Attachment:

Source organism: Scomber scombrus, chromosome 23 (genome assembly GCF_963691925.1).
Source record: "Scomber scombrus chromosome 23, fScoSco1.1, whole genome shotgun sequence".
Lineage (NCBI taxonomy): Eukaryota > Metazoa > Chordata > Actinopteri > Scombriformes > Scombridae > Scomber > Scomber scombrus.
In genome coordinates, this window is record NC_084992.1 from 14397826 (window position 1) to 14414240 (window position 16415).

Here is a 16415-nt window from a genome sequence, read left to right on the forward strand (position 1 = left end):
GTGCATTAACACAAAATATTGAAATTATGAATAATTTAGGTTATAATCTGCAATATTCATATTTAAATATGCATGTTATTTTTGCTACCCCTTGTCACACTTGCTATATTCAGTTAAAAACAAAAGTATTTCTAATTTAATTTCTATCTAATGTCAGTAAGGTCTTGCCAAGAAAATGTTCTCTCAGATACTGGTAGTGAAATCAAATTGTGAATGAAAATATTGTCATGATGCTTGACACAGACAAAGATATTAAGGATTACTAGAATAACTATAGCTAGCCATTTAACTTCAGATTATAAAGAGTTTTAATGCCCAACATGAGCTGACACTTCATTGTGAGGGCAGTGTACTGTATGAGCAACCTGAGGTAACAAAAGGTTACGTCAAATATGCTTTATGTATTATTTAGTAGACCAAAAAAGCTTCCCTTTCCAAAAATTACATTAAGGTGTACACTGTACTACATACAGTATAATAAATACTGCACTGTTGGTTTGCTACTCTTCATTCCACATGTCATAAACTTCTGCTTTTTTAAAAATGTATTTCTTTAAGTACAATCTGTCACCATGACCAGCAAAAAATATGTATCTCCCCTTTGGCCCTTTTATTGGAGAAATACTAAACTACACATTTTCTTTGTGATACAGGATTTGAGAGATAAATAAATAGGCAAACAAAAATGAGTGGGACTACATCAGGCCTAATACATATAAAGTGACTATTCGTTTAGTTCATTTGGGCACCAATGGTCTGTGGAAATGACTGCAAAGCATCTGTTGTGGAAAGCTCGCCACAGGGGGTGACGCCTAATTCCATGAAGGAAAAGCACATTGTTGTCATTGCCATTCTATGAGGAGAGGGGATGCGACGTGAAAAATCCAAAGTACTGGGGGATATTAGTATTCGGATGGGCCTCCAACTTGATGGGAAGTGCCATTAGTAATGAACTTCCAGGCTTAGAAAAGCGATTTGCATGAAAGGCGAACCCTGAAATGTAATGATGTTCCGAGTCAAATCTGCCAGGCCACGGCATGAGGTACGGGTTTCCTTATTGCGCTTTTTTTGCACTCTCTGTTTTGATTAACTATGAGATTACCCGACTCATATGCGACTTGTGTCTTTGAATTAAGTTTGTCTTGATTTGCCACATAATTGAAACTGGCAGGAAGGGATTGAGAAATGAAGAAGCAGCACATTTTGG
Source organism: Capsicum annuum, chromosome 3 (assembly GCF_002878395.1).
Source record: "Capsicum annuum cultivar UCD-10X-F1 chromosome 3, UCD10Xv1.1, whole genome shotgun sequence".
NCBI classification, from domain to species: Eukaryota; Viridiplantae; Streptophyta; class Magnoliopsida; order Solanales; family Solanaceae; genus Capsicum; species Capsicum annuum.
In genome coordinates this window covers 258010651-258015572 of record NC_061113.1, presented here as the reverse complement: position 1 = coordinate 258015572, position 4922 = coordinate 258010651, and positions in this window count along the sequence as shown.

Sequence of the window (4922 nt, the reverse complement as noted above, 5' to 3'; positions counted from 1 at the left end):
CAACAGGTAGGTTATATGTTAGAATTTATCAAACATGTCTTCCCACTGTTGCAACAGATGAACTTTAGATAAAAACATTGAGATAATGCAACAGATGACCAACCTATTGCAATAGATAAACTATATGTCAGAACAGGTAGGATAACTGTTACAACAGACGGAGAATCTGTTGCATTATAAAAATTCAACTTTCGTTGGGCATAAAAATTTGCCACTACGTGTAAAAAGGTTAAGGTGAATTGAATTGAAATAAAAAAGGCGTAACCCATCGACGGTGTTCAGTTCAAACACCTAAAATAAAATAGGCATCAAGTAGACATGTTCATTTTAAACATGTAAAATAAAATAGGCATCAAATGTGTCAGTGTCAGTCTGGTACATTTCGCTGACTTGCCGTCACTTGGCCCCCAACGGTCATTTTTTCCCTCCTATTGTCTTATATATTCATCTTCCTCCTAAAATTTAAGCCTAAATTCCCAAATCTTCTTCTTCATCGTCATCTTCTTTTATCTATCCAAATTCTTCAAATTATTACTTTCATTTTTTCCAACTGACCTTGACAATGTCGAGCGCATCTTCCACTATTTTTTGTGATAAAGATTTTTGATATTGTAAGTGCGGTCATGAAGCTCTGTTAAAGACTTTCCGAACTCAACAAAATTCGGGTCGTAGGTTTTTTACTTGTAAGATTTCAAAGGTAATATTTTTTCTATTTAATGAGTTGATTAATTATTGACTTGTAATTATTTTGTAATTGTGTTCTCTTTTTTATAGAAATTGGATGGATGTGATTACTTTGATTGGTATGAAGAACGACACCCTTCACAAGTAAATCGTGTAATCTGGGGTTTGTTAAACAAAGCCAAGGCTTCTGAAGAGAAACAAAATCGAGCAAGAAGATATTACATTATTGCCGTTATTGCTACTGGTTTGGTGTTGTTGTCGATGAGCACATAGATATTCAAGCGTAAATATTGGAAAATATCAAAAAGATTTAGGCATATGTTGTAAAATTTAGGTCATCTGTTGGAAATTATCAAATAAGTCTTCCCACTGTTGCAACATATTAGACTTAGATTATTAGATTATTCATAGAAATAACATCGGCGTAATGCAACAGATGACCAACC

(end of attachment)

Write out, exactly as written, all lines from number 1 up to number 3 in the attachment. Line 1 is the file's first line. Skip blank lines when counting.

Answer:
Source organism: Scomber scombrus, chromosome 23 (genome assembly GCF_963691925.1).
Source record: "Scomber scombrus chromosome 23, fScoSco1.1, whole genome shotgun sequence".
Lineage (NCBI taxonomy): Eukaryota > Metazoa > Chordata > Actinopteri > Scombriformes > Scombridae > Scomber > Scomber scombrus.